Friday, March 1, 2013


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Thousands rally in Albany to oppose gun restrictions

ALBANY – An estimated 12,000 Second Amendment supporters converged on the state capital, Thursday, to demand repeal of the New York Secure Ammunition and Firearms Enforcement Act of 2013, commonly known as the NY SAFE Act.  The act was passed in January in the wake of the Sandy Hook school massacre in Connecticut.

The law restricts all firearms in New York to magazines of seven bullets or less – making many law abiding gun owners into instant criminals with the stroke of a pen. Additionally, licensed handgun owners must now acquire a new permit every five years.

"In the rest of the world, people can only dream of the freedoms we've enjoyed," said David Keene, president of the National Rifle Association. "We in this generation will not allow those freedoms to be taken from us," he told the cheering crowd.

Keene criticized Democrat Gov. Andrew Cuomo, saying he's like a bad penny which keeps turning up.  As Housing Secretary for President Bill Clinton, Cuomo worked to ban assault rifles, Keene noted. "We fought them off in the 1990s, and we'll fight them off today."

"We all have a special interest in our future, and the kind of country we're going to pass on to our children and grandchildren," Keene said. He promised to crusade against gun opponents. "We'll help you defeat the politicians who will deprive you of your rights, we'll help you overcome these statutes in court, we'll do whatever is necessary to make certain that the Second Amendment rights passed down to us, are passed down to future generations."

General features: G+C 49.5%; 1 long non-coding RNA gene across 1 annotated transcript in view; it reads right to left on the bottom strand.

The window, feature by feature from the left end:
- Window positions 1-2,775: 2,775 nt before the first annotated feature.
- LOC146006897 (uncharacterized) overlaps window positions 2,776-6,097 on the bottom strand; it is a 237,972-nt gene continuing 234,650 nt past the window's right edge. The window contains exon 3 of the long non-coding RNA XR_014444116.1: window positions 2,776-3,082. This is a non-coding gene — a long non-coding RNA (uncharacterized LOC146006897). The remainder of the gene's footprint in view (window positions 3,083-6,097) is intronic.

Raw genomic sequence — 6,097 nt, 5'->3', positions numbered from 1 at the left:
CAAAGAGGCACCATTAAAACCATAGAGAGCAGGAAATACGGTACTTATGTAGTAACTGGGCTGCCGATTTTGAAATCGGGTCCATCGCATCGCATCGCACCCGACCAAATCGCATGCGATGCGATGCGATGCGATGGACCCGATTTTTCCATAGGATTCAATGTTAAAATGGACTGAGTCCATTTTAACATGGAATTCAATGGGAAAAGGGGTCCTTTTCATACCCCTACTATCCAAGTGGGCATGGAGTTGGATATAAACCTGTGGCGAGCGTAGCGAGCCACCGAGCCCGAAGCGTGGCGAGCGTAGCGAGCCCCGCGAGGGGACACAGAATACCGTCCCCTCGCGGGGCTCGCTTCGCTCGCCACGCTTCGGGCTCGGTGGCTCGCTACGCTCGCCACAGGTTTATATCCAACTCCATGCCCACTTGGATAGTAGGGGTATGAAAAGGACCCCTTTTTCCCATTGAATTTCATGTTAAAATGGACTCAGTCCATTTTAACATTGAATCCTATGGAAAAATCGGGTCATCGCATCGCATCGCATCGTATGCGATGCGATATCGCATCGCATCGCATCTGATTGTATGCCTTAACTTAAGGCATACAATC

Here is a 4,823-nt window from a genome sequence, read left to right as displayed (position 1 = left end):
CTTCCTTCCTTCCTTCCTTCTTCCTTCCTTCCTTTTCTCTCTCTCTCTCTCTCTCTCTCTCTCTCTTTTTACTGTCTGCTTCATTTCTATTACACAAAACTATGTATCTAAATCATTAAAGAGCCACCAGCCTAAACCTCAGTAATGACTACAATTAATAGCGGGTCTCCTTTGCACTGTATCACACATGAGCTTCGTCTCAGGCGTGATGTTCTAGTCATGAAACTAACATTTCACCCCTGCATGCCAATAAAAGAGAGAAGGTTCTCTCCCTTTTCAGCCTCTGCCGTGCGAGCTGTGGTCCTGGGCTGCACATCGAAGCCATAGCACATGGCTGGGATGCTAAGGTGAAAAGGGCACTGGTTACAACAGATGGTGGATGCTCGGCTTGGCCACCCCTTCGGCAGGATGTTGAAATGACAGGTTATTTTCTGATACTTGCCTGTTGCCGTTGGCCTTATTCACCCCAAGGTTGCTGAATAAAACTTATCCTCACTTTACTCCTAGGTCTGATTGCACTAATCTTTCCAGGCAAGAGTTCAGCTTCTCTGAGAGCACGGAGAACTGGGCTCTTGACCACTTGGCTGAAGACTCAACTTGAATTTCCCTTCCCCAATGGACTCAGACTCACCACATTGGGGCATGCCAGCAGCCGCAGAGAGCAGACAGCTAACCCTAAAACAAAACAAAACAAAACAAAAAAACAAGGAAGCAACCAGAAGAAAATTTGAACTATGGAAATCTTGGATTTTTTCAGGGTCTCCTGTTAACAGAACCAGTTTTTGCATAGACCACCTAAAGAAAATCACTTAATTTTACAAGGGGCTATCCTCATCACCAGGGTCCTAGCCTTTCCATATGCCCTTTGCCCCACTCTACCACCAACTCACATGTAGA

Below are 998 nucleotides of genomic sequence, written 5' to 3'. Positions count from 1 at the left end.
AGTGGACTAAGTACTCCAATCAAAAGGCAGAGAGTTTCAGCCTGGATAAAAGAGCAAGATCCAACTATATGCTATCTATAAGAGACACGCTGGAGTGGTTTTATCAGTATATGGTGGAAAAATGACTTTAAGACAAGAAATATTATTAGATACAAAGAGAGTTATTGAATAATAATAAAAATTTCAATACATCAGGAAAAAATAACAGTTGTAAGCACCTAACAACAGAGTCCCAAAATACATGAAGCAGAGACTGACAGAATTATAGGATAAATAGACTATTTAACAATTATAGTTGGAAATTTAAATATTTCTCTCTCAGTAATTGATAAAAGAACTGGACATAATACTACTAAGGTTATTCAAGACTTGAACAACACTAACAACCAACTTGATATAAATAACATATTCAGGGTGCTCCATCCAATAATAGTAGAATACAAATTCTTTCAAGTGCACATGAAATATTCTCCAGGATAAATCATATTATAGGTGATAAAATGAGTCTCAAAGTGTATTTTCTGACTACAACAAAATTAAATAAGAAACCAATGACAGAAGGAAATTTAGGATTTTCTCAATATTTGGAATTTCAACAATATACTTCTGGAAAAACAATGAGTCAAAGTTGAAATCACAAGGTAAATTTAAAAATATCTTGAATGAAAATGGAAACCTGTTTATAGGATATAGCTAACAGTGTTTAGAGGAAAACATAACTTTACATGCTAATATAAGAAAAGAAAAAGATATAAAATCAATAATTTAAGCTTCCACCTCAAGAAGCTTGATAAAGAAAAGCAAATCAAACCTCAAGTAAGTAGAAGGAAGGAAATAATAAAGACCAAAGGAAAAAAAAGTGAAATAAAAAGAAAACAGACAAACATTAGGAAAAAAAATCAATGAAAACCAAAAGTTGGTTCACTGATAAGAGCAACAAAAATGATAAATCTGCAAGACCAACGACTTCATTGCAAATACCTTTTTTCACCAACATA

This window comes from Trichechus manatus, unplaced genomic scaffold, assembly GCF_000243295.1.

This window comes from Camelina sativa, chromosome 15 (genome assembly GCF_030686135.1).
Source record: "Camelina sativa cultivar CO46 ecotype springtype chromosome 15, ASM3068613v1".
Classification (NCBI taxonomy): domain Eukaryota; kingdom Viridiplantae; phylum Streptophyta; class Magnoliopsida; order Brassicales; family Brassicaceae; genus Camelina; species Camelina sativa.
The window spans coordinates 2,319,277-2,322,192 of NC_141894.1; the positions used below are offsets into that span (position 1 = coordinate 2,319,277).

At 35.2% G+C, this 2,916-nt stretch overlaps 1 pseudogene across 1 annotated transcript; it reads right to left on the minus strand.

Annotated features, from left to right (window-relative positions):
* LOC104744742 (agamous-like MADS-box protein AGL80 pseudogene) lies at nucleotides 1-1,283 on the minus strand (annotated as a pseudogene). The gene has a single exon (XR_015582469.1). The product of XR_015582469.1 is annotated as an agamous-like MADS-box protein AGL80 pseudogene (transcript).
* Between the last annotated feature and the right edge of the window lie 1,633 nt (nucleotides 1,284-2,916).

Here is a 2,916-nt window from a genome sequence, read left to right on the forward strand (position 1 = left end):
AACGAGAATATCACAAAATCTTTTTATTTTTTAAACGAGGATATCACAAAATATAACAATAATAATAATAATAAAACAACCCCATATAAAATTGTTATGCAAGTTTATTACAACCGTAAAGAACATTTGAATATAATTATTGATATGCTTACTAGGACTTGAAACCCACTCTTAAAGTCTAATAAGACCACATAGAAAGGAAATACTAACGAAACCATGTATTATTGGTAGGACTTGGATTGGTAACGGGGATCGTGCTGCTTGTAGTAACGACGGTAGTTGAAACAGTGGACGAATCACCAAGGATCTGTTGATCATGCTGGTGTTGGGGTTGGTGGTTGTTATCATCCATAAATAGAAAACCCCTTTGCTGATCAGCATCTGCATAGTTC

"We're not going to back down from our Constitutional rights – ever," agreed Republican Assemblyman Steve Katz. "We're not going to let them get away with ramming down our throats the most corrosive, draconian, liberty-snuffing, job-killing law I've ever seen,” the Putnam-Westchester lawmaker said.

“The governor thinks we are a vocal minority. We will go away quietly and go home and forget and the same for some minority Republicans who voted for this bill,” Katz said. “Well, here’s a promise from us I want them all to hear: we’re here to stay; they are going away.”

Katz noted that the NY-SAFE Act does not get illegal guns off the street, or provide better treatment for the mentally ill. He also warned the risk of Remington Arms, with 2,000 jobs, leaving New York. "This law punishes us, the law abiding citizen -- we've done nothing wrong."

Fifty of New York's 62 counties have passed resolutions opposing the NY-SAFE Act, reiterating the protections of the Second Amendment. The New York Pistol and Rifle Association, an NRA offshoot, will be filing a lawsuit to challenge the law's constitutionality in early March.